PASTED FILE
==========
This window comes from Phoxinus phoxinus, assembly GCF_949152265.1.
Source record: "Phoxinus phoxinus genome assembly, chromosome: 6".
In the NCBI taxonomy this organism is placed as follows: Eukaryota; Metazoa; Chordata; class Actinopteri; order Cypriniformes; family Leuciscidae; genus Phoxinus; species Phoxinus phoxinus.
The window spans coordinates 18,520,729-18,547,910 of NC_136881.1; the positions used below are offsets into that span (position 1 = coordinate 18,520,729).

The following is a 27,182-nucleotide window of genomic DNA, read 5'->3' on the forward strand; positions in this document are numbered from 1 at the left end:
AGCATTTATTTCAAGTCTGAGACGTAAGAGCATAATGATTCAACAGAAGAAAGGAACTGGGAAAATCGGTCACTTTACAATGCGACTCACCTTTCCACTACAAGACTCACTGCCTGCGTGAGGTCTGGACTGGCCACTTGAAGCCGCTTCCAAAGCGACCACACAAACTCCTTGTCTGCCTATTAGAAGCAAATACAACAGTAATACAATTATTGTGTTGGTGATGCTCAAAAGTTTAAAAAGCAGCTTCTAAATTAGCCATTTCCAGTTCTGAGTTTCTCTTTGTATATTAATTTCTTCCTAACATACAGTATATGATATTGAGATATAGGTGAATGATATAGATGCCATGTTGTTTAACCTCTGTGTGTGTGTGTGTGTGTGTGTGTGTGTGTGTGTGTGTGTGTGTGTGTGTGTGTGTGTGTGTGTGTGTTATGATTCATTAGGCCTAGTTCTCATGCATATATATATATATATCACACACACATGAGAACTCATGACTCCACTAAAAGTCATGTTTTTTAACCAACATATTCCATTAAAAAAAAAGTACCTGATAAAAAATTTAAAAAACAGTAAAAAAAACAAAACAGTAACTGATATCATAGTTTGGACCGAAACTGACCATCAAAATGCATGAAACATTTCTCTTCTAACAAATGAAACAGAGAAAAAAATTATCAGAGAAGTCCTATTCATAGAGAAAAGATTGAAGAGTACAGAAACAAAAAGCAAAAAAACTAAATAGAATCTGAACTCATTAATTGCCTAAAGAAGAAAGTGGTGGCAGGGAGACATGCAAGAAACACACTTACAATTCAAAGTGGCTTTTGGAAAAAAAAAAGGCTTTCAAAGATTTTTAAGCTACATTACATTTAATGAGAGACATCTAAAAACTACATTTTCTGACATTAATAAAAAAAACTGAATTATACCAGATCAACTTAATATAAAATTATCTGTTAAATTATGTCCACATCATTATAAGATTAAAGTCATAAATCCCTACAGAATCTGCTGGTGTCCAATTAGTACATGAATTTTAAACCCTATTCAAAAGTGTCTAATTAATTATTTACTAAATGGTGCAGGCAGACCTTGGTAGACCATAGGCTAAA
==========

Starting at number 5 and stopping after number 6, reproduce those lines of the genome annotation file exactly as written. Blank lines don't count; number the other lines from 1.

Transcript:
The following is a 27,182-nucleotide window of genomic DNA, read 5'->3' on the forward strand; positions in this document are numbered from 1 at the left end:
AGCATTTATTTCAAGTCTGAGACGTAAGAGCATAATGATTCAACAGAAGAAAGGAACTGGGAAAATCGGTCACTTTACAATGCGACTCACCTTTCCACTACAAGACTCACTGCCTGCGTGAGGTCTGGACTGGCCACTTGAAGCCGCTTCCAAAGCGACCACACAAACTCCTTGTCTGCCTATTAGAAGCAAATACAACAGTAATACAATTATTGTGTTGGTGATGCTCAAAAGTTTAAAAAGCAGCTTCTAAATTAGCCATTTCCAGTTCTGAGTTTCTCTTTGTATATTAATTTCTTCCTAACATACAGTATATGATATTGAGATATAGGTGAATGATATAGATGCCATGTTGTTTAACCTCTGTGTGTGTGTGTGTGTGTGTGTGTGTGTGTGTGTGTGTGTGTGTGTGTGTGTGTGTGTGTGTGTGTGTTATGATTCATTAGGCCTAGTTCTCATGCATATATATATATATATCACACACACATGAGAACTCATGACTCCACTAAAAGTCATGTTTTTTAACCAACATATTCCATTAAAAAAAAAGTACCTGATAAAAAATTTAAAAAACAGTAAAAAAAACAAAACAGTAACTGATATCATAGTTTGGACCGAAACTGACCATCAAAATGCATGAAACATTTCTCTTCTAACAAATGAAACAGAGAAAAAAATTATCAGAGAAGTCCTATTCATAGAGAAAAGATTGAAGAGTACAGAAACAAAAAGCAAAAAAACTAAATAGAATCTGAACTCATTAATTGCCTAAAGAAGAAAGTGGTGGCAGGGAGACATGCAAGAAACACACTTACAATTCAAAGTGGCTTTTGGAAAAAAAAAAGGCTTTCAAAGATTTTTAAGCTACATTACATTTAATGAGAGACATCTAAAAACTACATTTTCTGACATTAATAAAAAAAACTGAATTATACCAGATCAACTTAATATAAAATTATCTGTTAAATTATGTCCACATCATTATAAGATTAAAGTCATAAATCCCTACAGAATCTGCTGGTGTCCAATTAGTACATGAATTTTAAACCCTATTCAAAAGTGTCTAATTAATTATTTACTAAATGGTGCAGGCAGACCTTGGTAGACCATAGGCTAAA